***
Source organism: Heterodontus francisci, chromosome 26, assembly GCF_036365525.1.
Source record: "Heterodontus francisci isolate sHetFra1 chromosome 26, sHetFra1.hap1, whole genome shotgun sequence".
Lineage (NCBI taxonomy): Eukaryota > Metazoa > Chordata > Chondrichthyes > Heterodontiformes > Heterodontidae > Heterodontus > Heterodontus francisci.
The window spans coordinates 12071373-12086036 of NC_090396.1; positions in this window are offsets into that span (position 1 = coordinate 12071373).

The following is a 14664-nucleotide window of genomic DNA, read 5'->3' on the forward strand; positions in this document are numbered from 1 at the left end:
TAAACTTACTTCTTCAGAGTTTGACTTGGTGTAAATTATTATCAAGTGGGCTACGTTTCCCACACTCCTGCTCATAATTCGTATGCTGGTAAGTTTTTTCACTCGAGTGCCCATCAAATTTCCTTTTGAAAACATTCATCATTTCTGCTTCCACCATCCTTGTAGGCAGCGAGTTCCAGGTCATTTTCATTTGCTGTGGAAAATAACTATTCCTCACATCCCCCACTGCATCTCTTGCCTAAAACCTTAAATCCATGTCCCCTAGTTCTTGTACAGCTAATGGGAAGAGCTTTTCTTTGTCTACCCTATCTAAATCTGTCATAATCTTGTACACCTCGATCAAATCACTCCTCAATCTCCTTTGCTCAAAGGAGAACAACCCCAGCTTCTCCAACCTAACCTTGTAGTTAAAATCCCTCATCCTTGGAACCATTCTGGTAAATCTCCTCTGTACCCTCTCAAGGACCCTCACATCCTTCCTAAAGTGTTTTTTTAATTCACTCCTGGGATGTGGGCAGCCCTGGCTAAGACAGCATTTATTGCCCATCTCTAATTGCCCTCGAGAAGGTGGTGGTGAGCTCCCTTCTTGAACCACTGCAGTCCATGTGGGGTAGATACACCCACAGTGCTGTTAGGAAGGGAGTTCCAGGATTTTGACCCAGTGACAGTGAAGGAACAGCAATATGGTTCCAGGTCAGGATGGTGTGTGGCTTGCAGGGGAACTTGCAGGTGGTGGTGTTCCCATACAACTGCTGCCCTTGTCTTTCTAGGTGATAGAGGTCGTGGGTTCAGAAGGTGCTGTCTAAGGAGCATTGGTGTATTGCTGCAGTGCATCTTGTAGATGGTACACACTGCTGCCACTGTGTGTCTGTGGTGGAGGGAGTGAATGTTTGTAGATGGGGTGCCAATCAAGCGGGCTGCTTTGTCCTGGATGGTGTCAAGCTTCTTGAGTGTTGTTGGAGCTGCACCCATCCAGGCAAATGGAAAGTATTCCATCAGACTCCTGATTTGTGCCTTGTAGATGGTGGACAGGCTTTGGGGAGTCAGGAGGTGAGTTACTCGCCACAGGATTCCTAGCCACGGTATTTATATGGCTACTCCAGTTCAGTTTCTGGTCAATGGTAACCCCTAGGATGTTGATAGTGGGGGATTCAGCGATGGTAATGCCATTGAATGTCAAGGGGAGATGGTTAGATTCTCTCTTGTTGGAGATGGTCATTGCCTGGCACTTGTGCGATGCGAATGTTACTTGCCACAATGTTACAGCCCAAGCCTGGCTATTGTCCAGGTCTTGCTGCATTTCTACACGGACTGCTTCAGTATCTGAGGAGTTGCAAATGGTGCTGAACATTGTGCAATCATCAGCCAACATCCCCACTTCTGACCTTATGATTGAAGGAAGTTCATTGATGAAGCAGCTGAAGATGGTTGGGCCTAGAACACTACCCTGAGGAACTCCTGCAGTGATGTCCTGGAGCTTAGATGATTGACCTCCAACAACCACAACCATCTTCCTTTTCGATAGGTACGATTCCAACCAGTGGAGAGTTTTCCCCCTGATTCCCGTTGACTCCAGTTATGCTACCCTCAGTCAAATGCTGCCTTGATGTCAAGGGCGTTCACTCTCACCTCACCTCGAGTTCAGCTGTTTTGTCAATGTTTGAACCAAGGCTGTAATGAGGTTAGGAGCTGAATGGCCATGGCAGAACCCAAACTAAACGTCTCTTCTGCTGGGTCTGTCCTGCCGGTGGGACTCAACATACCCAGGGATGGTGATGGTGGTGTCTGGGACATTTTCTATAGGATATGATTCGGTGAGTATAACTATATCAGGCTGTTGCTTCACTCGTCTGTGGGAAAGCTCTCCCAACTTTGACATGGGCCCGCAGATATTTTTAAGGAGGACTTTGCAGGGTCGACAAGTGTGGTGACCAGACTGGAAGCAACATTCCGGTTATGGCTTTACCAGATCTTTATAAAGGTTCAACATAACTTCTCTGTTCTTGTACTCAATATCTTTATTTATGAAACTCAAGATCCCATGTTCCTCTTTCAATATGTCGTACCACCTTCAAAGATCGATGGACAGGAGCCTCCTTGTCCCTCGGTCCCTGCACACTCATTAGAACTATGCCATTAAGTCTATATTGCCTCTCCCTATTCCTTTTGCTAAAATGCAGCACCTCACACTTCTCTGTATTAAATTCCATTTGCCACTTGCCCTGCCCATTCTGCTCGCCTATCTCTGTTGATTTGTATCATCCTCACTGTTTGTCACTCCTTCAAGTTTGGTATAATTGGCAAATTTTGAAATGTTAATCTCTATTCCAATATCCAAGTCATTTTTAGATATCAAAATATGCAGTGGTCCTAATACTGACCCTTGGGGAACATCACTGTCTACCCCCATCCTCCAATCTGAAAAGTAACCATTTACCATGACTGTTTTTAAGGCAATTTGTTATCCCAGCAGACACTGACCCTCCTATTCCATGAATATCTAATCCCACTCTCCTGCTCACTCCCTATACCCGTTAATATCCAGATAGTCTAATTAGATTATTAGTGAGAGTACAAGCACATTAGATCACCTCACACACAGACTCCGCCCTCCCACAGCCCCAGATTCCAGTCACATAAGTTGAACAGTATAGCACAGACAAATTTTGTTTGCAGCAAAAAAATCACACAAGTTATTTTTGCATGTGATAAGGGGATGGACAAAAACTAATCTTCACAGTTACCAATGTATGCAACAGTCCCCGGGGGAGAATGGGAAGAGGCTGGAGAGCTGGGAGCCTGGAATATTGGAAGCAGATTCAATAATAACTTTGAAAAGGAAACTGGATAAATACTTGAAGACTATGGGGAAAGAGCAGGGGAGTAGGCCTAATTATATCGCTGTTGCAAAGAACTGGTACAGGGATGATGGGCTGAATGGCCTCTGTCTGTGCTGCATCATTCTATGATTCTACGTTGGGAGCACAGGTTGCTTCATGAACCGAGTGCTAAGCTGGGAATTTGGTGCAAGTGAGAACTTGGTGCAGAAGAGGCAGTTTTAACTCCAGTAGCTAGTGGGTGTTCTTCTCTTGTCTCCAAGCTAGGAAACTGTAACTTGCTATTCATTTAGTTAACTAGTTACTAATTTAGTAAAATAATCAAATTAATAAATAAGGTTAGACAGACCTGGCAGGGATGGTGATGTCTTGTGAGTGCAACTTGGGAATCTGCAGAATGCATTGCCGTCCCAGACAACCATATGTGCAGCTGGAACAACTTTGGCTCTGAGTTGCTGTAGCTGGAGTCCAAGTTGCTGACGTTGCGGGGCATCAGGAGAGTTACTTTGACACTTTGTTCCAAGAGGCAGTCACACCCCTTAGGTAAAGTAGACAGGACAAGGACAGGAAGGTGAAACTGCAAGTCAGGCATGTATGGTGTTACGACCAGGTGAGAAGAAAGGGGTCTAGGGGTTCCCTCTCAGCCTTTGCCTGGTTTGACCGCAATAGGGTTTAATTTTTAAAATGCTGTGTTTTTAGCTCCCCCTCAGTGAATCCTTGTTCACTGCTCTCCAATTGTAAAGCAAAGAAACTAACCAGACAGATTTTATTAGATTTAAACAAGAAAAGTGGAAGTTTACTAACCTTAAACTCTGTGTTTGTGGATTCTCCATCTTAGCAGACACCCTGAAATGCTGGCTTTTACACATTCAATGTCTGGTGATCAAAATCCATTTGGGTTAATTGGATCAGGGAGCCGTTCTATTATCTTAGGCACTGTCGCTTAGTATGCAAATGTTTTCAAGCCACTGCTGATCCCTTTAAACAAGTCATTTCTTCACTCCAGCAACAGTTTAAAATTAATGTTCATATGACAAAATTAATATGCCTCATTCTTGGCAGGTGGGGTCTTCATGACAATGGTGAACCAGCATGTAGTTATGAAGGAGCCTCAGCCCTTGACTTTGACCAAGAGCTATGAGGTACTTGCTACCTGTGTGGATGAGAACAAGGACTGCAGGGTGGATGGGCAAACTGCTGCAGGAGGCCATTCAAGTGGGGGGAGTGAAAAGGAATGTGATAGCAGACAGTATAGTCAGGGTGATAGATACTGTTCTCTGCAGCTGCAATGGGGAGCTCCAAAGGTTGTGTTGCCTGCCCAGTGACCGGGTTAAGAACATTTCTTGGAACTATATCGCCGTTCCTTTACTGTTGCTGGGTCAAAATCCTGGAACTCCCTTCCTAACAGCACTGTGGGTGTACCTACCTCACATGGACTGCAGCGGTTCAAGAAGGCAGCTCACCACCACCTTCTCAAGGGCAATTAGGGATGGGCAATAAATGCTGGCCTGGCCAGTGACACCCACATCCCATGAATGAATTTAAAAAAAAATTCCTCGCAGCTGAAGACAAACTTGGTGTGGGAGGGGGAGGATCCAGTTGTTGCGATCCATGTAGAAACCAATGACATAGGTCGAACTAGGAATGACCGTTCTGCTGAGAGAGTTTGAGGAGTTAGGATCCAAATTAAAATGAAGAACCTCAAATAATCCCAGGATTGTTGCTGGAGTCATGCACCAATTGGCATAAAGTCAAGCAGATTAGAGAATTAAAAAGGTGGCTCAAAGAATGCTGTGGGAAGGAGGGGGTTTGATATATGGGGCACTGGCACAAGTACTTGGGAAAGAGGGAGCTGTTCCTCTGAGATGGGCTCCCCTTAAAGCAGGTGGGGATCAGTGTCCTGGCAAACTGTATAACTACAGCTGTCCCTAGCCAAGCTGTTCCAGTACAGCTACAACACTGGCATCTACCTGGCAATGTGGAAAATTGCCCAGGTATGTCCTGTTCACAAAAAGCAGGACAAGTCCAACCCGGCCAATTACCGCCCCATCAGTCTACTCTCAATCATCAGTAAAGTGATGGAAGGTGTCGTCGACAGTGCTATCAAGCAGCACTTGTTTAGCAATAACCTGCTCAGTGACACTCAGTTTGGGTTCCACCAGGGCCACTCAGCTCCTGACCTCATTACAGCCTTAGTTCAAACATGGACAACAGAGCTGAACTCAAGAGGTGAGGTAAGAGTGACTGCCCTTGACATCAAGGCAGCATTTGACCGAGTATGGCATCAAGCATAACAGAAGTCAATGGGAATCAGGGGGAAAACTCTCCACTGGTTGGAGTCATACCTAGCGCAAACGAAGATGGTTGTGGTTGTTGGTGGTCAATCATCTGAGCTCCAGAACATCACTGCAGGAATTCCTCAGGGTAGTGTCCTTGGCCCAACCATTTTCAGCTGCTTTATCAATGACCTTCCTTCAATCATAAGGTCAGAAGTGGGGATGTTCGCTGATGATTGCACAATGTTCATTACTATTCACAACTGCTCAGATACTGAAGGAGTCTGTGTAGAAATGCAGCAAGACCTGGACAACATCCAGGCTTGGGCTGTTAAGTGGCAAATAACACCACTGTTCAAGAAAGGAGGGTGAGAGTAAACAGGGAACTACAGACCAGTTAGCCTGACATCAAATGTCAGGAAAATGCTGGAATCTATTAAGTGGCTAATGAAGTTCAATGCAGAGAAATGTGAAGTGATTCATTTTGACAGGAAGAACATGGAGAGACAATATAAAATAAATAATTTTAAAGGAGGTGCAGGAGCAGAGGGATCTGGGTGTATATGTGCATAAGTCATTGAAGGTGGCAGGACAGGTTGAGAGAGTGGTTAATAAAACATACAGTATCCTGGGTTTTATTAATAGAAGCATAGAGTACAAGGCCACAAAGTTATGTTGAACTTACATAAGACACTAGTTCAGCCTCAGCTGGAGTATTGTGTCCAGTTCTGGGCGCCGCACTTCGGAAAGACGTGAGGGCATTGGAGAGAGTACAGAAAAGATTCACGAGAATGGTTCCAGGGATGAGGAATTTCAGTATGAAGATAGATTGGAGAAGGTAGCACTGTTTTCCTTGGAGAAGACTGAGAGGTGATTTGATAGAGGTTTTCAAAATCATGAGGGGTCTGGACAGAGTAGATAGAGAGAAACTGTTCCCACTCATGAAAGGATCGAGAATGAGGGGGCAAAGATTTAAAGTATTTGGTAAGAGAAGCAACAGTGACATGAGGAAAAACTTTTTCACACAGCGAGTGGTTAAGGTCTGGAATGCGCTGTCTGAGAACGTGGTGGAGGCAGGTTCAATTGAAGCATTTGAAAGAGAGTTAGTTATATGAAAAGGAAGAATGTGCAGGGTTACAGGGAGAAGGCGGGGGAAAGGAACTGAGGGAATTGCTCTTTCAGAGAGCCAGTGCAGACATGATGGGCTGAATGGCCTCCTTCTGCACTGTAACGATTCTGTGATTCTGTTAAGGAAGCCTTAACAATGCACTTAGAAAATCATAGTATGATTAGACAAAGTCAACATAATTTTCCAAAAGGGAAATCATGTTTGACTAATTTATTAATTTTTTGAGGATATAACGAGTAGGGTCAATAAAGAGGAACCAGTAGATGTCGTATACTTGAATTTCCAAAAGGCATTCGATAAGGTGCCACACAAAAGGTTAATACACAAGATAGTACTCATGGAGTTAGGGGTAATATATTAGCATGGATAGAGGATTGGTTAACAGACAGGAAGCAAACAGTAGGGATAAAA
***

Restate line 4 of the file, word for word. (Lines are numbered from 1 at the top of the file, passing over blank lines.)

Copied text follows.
The window spans coordinates 12071373-12086036 of NC_090396.1; positions in this window are offsets into that span (position 1 = coordinate 12071373).